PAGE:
Outside the realm of competency, several other changes from August 2012 affect how lawyers will maintain confidentiality in the 21st century.

  • The reference to “e-mail” in paragraph (n) of Model Rule 1.0 (Terminology), which defines “writing,” was changed to “electronic communication.” This change accommodates for other forms of electronic communication (e.g., social media) that are becoming increasingly prevalent in the practice of law.
  • Similarly, in comment [4] to Model Rule 1.4 (Communication), the obligation to promptly return “client telephone calls” was replaced with “client communications.”
  • The House of Delegates approved the addition of new paragraph (c) to Model Rule 1.6 (Confidentiality of Information). Paragraph (c) states that “a lawyer shall make reasonable efforts to prevent the inadvertent or unauthorized disclosure of, or unauthorized access to, information relating to the representation of a client.” The commission stressed that this new rule does not “impose upon lawyers a duty to achieve the unattainable.” Instead, the duty is couched in terms of reasonableness; comments [16] and [17] highlight the factor-based approach to determining the adequacy of a lawyer’s efforts in safeguarding client information.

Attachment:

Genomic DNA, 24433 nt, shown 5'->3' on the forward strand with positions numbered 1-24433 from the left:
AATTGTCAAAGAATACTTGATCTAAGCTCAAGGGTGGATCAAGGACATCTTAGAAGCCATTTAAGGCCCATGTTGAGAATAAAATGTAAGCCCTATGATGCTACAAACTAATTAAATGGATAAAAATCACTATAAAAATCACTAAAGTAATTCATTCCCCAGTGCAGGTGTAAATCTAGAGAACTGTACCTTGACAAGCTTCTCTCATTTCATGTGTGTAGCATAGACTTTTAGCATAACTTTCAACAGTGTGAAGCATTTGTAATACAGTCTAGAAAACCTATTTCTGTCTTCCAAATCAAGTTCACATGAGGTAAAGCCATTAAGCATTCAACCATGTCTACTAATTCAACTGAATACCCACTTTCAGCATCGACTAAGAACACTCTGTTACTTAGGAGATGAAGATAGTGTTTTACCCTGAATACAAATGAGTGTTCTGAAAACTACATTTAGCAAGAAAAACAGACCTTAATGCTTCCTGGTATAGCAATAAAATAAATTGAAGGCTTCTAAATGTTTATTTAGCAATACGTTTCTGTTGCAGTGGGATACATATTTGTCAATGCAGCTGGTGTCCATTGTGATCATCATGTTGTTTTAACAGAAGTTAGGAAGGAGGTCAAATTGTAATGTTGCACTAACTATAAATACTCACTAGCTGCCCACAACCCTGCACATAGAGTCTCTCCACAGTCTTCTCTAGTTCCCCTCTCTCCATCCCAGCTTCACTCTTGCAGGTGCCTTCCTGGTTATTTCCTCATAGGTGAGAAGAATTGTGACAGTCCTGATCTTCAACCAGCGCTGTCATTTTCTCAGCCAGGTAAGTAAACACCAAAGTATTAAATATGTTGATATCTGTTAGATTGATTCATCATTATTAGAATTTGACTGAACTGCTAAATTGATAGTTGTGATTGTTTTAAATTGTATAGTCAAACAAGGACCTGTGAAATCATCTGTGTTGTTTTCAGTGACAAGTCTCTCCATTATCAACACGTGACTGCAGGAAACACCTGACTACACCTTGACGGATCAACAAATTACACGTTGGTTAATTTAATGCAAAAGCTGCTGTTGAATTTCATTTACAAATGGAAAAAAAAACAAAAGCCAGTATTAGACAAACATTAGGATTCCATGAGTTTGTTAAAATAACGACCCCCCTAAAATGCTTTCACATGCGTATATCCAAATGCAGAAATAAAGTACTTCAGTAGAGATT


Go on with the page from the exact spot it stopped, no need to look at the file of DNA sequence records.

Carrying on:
• Model Rule 4.4 (Respect for Rights of Third Persons) now directly addresses the issues a lawyer faces when receiving inadvertently disclosed ESI. Comment [2] provides additional guidance regarding when a lawyer must notify a sending party of a disclosure. Further, the commentary articulates that inadvertently disclosed ESI includes metadata.

The amendments also address how new marketing services “such as law firm websites, blogs,” and “social and professional networking sites” are affecting the practice of law. The House approved amendments to Model Rule 1.18 (Duties to a Prospective Client) and its comments to bring to light the potential repercussions of client-lawyer electronic communication. The House also approved amendments to Model Rules 7.1 (Communications Concerning a Lawyer’s Service), 7.2 (Advertising) and 7.3 (Solicitation of Clients). The final amendments address the thorny issues of lawyer mobility and outsourcing in an age of rampant globalization (via amendments to Model Rule 5.5 (Unauthorized Practice of Law; Multijurisdictional Practice)). As business and technology becomes increasingly intertwined, it is critical that corporate counsel fully understand what it takes to practice law in the 21st century.

Contributing Author

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Michele Lange

Michele C.S. Lange is the director of thought leadership and industry relations for Kroll Ontrack. In this role, she regularly writes and speaks on topics...